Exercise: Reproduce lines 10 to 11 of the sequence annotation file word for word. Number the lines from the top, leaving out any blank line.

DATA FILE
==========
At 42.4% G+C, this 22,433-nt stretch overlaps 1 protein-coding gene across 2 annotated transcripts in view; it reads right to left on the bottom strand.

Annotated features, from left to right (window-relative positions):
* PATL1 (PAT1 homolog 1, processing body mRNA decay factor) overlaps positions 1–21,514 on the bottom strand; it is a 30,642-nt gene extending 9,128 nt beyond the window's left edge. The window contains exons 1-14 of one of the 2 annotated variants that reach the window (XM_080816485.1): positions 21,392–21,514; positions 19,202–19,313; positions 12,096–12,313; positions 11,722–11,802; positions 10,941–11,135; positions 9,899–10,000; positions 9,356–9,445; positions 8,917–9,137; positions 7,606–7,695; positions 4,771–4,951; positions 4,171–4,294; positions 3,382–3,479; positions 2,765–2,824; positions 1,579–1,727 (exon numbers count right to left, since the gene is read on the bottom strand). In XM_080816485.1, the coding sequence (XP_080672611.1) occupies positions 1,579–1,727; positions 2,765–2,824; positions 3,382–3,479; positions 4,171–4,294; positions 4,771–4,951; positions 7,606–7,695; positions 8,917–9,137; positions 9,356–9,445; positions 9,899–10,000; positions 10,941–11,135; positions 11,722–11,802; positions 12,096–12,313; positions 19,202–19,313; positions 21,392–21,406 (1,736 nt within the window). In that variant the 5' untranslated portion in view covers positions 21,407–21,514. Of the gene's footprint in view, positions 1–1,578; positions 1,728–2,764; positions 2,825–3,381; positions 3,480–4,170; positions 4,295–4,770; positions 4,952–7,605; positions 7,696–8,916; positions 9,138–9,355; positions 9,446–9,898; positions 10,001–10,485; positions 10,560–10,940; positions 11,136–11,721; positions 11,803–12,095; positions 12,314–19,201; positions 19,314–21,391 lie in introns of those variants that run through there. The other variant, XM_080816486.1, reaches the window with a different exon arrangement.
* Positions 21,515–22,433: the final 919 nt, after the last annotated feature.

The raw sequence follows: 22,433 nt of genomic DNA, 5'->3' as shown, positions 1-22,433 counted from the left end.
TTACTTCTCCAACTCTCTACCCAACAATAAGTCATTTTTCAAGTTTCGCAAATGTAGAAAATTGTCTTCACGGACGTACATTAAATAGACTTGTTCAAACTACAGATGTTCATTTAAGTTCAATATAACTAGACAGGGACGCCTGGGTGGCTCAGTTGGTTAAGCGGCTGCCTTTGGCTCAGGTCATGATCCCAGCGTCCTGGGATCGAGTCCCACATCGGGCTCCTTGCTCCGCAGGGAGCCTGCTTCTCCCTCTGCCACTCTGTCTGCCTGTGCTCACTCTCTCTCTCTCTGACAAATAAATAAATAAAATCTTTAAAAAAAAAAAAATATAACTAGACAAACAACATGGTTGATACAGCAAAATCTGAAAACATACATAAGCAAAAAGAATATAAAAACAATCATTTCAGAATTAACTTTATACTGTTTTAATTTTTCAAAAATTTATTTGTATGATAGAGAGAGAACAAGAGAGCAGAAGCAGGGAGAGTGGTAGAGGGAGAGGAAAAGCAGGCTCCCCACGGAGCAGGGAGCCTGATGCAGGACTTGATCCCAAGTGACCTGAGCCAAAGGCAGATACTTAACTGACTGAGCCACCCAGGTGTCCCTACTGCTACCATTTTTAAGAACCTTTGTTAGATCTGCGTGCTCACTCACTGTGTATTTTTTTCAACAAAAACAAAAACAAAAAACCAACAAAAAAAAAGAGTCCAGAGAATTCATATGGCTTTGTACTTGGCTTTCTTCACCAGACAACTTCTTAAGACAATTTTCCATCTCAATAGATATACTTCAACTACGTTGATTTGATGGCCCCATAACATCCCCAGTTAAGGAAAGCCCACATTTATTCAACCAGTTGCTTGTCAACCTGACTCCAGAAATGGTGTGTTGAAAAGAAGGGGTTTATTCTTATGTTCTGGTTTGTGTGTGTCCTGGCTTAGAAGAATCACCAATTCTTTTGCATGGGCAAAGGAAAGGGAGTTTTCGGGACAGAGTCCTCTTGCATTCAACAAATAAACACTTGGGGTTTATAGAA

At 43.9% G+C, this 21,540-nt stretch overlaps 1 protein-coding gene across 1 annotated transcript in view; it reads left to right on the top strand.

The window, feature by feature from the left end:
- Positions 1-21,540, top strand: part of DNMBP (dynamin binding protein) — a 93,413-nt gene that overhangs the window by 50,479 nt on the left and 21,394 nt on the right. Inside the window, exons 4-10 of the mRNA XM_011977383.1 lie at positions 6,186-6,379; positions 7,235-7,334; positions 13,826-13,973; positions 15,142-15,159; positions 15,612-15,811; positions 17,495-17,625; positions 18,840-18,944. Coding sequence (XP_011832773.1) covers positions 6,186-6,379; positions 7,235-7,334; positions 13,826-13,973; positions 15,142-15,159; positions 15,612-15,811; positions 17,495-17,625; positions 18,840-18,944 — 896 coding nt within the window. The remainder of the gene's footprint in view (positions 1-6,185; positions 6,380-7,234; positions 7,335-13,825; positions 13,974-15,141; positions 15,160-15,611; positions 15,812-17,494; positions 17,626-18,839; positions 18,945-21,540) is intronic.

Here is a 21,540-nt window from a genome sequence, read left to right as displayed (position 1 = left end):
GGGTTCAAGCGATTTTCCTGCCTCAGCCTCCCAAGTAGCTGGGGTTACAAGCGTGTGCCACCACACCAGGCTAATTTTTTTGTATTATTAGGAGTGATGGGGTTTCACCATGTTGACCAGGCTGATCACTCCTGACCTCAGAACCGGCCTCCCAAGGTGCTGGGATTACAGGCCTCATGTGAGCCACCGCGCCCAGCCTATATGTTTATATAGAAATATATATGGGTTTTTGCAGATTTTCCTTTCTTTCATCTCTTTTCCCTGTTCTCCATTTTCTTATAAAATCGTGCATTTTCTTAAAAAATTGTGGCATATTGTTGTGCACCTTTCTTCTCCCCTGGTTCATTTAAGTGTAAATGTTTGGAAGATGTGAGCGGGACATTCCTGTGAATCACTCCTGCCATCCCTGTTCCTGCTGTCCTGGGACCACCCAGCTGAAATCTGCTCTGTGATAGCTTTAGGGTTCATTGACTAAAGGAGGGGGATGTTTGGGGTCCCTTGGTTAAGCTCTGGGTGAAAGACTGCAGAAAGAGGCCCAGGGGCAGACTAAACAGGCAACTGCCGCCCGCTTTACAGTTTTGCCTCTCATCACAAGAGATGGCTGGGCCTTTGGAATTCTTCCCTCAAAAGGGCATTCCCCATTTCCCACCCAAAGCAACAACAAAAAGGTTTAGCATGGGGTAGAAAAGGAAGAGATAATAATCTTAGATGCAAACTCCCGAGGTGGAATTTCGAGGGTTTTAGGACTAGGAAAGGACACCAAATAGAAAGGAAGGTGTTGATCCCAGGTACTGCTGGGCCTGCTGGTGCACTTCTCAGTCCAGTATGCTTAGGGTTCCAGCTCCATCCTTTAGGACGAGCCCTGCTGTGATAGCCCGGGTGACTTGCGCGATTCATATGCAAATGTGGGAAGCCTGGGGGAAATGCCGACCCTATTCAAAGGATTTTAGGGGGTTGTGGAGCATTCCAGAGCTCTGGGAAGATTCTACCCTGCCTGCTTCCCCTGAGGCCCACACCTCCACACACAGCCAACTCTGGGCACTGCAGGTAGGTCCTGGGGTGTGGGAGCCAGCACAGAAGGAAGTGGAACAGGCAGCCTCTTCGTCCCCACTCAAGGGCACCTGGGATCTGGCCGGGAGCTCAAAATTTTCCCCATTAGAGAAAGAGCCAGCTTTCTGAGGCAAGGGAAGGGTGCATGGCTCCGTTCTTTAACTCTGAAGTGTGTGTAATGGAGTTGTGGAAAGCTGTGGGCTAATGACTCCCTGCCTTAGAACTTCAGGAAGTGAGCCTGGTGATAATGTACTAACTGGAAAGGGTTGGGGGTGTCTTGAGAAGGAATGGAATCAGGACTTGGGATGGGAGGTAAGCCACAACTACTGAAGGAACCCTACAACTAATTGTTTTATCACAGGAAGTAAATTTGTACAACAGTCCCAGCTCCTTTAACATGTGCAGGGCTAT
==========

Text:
Here is a 21,540-nt window from a genome sequence, read left to right as displayed (position 1 = left end):
GGGTTCAAGCGATTTTCCTGCCTCAGCCTCCCAAGTAGCTGGGGTTACAAGCGTGTGCCACCACACCAGGCTAATTTTTTTGTATTATTAGGAGTGATGGGGTTTCACCATGTTGACCAGGCTGATCACTCCTGACCTCAGAACCGGCCTCCCAAGGTGCTGGGATTACAGGCCTCATGTGAGCCACCGCGCCCAGCCTATATGTTTATATAGAAATATATATGGGTTTTTGCAGATTTTCCTTTCTTTCATCTCTTTTCCCTGTTCTCCATTTTCTTATAAAATCGTGCATTTTCTTAAAAAATTGTGGCATATTGTTGTGCACCTTTCTTCTCCCCTGGTTCATTTAAGTGTAAATGTTTGGAAGATGTGAGCGGGACATTCCTGTGAATCACTCCTGCCATCCCTGTTCCTGCTGTCCTGGGACCACCCAGCTGAAATCTGCTCTGTGATAGCTTTAGGGTTCATTGACTAAAGGAGGGGGATGTTTGGGGTCCCTTGGTTAAGCTCTGGGTGAAAGACTGCAGAAAGAGGCCCAGGGGCAGACTAAACAGGCAACTGCCGCCCGCTTTACAGTTTTGCCTCTCATCACAAGAGATGGCTGGGCCTTTGGAATTCTTCCCTCAAAAGGGCATTCCCCATTTCCCACCCAAAGCAACAACAAAAAGGTTTAGCATGGGGTAGAAAAGGAAGAGATAATAATCTTAGATGCAAACTCCCGAGGTGGAATTTCGAGGGTTTTAGGACTAGGAAAGGACACCAAATAGAAAGGAAGGTGTTGATCCCAGGTACTGCTGGGCCTGCTGGTGCACTTCTCAGTCCAGTATGCTTAGGGTTCCAGCTCCATCCTTTAGGACGAGCCCTGCTGTGATAGCCCGGGTGACTTGCGCGATTCATATGCAAATGTGGGAAGCCTGGGGGAAATGCCGACCCTATTCAAAGGATTTTAGGGGGTTGTGGAGCATTCCAGAGCTCTGGGAAGATTCTACCCTGCCTGCTTCCCCTGAGGCCCACACCTCCACACACAGCCAACTCTGGGCACTGCAGGTAGGTCCTGGGGTGTGGGAGCCAGCACAGAAGGAAGTGGAACAGGCAGCCTCTTCGTCCCCACTCAAGGGCACCTGGGATCTGGCCGGGAGCTCAAAATTTTCCCCATTAGAGAAAGAGCCAGCTTTCTGAGGCAAGGGAAGGGTGCATGGCTCCGTTCTTTAACTCTGAAGTGTGTGTAATGGAGTTGTGGAAAGCTGTGGGCTAATGACTCCCTGCCTTAGAACTTCAGGAAGTGAGCCTGGTGATAATGTACTAACTGGAAAGGGTTGGGGGTGTCTTGAGAAGGAATGGAATCAGGACTTGGGATGGGAGGTAAGCCACAACTACTGAAGGAACCCTACAACTAATTGTTTTATCACAGGAAGTAAATTTGTACAACAGTCCCAGCTCCTTTAACATGTGCAGGGCTAT